\ fr \ Federal Register Publications (CIS, ICE, CBP) \ Federal Register Publications (CIS, ICE, CBP) - 2003 \ FEDERAL REGISTER FINAL REGULATIONS - 2003 \ Certificates for Certain Health Care Workers [68 FR 43901] [FR 32-03] \ Discussion of Comments
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Discussion of Comments
What Comments Were Received in Response to the Proposed Rule?
Thirty-three comments were received from a variety of individuals and organizations including health care workers, attorneys, professional organizations, U.S. Government organizations, foreign government officials, and organizations granted authority to issue certifications to health care workers. The comments addressed many aspects of the proposed rule. For the sake of clarity, this section will summarize the justification for the regulatory amendments contained in the proposed rule and then discuss the co
mments that relate to the specific amendment.
It must be noted that the proposed rule generated a number of comments that were not related to the issue of certifications for health care workers. For example, two commenters discussed the general issue of the DHS' role in the importation of nurses to the United States while another commented on the issue of Social Security cards and licenses for nurses. One commenter discussed an alleged contradiction in the statutory language. These comments will not be discussed because they are not germane to the prop
Ten commenters made general observations on the impact of the rule on health care in the United States. Nine of the commenters provided that the rule will have an adverse affect on health care in the United States because it will make it harder for facilities to recruit, hire, and retain foreign health care workers. The commenters stated that the implementation of the regulation will result in increased backlogs and create difficulties for aliens attempting to enter the United States. The other commenter st
ated that CGFNS will have a difficult time processing the number of requests it will receive for certifications. One commenter stated that the regulation takes away the authority of hospital administrators to make decisions with respect to health care issues. Finally, one commenter stated that the regulation was not flexible and would create operational difficulties for health care facilities.
The statutory provisions relating to the certification process are complex. In drafting the previous interim rules, the proposed rule, and this final rule, every attempt has been made to minimize the adverse affects that they would have on health care facilities and health care workers and, at the same, ensure that they reflect the intent of Congress.
Aliens Who are Subject to the Health Care Certification Requirements
The DHS took the position in the proposed rule that the requirements of section 212(a)(5)(C) of the Act apply to both immigrants and nonimmigrants who seek to enter the United States for the purpose of performing labor as a health care worker. Physicians are explicitly exempted from the certification requirement by the statute and, therefore, are not covered by this rule.
Further, the DHS held that with respect to immigrants, the certification requirement applies to both aliens overseas who are seeking an immigrant visa, and aliens in the United States who are applying for adjustment of status to that of a permanent resident. The DHS interprets the statutory language, “any alien who seeks to enter the United States for the purpose of performing labor as a health care worker * * * ” with respect to immigrants, to limit the scope of this provision to aliens with an approved em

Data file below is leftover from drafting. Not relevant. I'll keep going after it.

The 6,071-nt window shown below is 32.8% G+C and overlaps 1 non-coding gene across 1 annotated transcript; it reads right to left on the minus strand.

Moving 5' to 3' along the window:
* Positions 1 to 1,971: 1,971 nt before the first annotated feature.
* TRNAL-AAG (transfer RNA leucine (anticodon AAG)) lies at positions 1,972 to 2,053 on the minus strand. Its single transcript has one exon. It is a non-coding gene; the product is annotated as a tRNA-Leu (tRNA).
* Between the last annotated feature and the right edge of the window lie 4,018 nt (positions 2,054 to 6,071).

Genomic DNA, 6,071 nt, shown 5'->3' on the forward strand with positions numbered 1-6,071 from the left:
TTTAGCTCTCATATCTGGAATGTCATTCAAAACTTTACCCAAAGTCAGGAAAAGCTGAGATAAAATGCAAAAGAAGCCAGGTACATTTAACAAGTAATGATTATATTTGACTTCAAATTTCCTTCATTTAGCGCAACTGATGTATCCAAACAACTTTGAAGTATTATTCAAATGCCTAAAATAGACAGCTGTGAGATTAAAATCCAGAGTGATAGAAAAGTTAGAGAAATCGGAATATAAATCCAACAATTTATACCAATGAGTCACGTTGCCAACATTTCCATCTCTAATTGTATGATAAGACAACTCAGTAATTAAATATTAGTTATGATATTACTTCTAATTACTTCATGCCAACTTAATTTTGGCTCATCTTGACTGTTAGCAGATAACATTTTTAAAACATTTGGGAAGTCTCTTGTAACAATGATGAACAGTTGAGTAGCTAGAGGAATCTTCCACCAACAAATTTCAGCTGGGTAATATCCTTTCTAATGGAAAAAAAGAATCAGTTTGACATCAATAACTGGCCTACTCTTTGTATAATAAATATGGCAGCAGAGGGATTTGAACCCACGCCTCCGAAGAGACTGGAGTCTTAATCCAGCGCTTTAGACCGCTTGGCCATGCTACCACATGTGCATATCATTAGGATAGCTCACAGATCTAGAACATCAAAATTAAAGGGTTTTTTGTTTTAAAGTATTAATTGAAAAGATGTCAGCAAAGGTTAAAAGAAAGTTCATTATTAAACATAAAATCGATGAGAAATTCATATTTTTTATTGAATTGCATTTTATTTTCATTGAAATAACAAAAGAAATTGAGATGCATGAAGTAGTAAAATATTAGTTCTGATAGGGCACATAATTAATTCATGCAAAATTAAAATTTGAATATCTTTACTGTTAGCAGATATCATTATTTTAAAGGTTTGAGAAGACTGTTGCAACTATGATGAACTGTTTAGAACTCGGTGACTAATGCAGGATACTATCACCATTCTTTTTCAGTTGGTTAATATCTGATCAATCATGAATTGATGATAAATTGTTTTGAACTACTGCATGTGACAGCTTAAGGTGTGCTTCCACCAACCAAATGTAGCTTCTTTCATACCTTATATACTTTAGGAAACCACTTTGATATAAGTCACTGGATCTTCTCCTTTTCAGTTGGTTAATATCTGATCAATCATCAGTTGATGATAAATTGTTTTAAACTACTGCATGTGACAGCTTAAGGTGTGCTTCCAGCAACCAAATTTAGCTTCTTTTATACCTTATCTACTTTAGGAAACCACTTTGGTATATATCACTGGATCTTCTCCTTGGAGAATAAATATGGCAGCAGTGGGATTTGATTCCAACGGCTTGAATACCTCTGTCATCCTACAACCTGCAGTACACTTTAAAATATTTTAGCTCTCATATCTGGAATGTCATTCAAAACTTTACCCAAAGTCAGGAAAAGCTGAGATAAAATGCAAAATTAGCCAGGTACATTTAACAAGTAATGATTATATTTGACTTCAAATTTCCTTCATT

ployment-based (EB) preference petition under section 203(b) of the Act, 8 U.S.C. 1153(b), to perform labor in a covered health care occupation. Therefore, an alien is not subject to section 212(a)(5)(C) of the Act if he or she is seeking an immigrant visa or adjustment of status on any other basis pursuant to a family-sponsored petition under section 203(a) of the Act, 8 U.S.C. 1153(a), an EB preference petition for a non-health care occupation; under section 209 of the Act, 8 U.S.C. 1159 (adjustment of st
atus of refugees); under section 210 of the Act, 8 U.S.C. 1160 (special agricultural workers), or pursuant to section 240A of the Act, 8 U.S.C. 1229b (cancellation of removal); under section 249 of the Act, 8 U.S.C. 1259 (record of admission for permanent residence); or under any other statutory provision relating to admission as an immigrant.
With respect to nonimmigrant aliens, the proposed rule applied the certification requirement to all aliens who have obtained nonimmigrant status for the purpose of performing labor as a health care worker, including, but not limited to, those aliens described in sections 101(a)(15)(H), (J), and (O) of the Act, 8 U.S.C. 1101(a)(15), and aliens entering pursuant to section 214(e) of the Act, 8 U.S.C. 1184(e), as TN professionals.
The DHS also proposed that a nonimmigrant entering the United States to receive training in an occupation listed at 8 CFR 212.15(c) will not be required to obtain a health care certification. This includes, but is not limited to, F-1 nonimmigrants receiving practical training and J-1 nonimmigrants coming to the United States to undertake a training program in a medical field. Nonimmigrant aliens entering the United States to receive training in a health care occupation fall outside the ambit of section 212(
a)(5)(C) of the Act because they are not independently performing the full range of duties of their occupation and, therefore, are not entering for the purpose of performing labor as a health care worker. Their primary purpose in the U.S. is not to perform health care but is rather to receive training.